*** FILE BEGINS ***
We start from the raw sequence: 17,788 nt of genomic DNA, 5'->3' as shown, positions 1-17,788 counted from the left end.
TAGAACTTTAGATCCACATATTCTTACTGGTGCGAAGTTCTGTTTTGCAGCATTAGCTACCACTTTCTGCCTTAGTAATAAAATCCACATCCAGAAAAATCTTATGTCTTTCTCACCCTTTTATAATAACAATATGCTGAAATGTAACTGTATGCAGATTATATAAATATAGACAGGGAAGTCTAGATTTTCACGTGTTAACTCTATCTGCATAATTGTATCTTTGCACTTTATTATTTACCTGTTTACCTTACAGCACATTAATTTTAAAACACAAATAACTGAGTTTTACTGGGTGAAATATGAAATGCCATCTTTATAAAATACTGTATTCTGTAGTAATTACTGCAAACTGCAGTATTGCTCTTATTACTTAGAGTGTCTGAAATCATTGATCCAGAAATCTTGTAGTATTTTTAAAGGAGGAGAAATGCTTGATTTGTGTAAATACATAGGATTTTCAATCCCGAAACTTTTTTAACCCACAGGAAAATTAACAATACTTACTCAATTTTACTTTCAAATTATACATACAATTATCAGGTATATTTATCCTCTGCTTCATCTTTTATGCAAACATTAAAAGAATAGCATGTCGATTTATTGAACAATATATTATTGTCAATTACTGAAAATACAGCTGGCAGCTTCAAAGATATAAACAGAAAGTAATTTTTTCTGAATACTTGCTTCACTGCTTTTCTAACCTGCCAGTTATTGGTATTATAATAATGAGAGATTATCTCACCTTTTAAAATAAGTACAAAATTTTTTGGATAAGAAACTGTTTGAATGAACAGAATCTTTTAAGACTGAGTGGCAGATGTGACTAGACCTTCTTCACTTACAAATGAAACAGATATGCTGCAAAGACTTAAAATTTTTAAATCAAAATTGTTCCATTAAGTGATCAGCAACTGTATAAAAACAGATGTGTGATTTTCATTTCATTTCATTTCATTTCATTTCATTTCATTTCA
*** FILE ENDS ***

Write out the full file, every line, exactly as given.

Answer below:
We start from the raw sequence: 17,788 nt of genomic DNA, 5'->3' as shown, positions 1-17,788 counted from the left end.
TAGAACTTTAGATCCACATATTCTTACTGGTGCGAAGTTCTGTTTTGCAGCATTAGCTACCACTTTCTGCCTTAGTAATAAAATCCACATCCAGAAAAATCTTATGTCTTTCTCACCCTTTTATAATAACAATATGCTGAAATGTAACTGTATGCAGATTATATAAATATAGACAGGGAAGTCTAGATTTTCACGTGTTAACTCTATCTGCATAATTGTATCTTTGCACTTTATTATTTACCTGTTTACCTTACAGCACATTAATTTTAAAACACAAATAACTGAGTTTTACTGGGTGAAATATGAAATGCCATCTTTATAAAATACTGTATTCTGTAGTAATTACTGCAAACTGCAGTATTGCTCTTATTACTTAGAGTGTCTGAAATCATTGATCCAGAAATCTTGTAGTATTTTTAAAGGAGGAGAAATGCTTGATTTGTGTAAATACATAGGATTTTCAATCCCGAAACTTTTTTAACCCACAGGAAAATTAACAATACTTACTCAATTTTACTTTCAAATTATACATACAATTATCAGGTATATTTATCCTCTGCTTCATCTTTTATGCAAACATTAAAAGAATAGCATGTCGATTTATTGAACAATATATTATTGTCAATTACTGAAAATACAGCTGGCAGCTTCAAAGATATAAACAGAAAGTAATTTTTTCTGAATACTTGCTTCACTGCTTTTCTAACCTGCCAGTTATTGGTATTATAATAATGAGAGATTATCTCACCTTTTAAAATAAGTACAAAATTTTTTGGATAAGAAACTGTTTGAATGAACAGAATCTTTTAAGACTGAGTGGCAGATGTGACTAGACCTTCTTCACTTACAAATGAAACAGATATGCTGCAAAGACTTAAAATTTTTAAATCAAAATTGTTCCATTAAGTGATCAGCAACTGTATAAAAACAGATGTGTGATTTTCATTTCATTTCATTTCATTTCATTTCATTTCATTTCA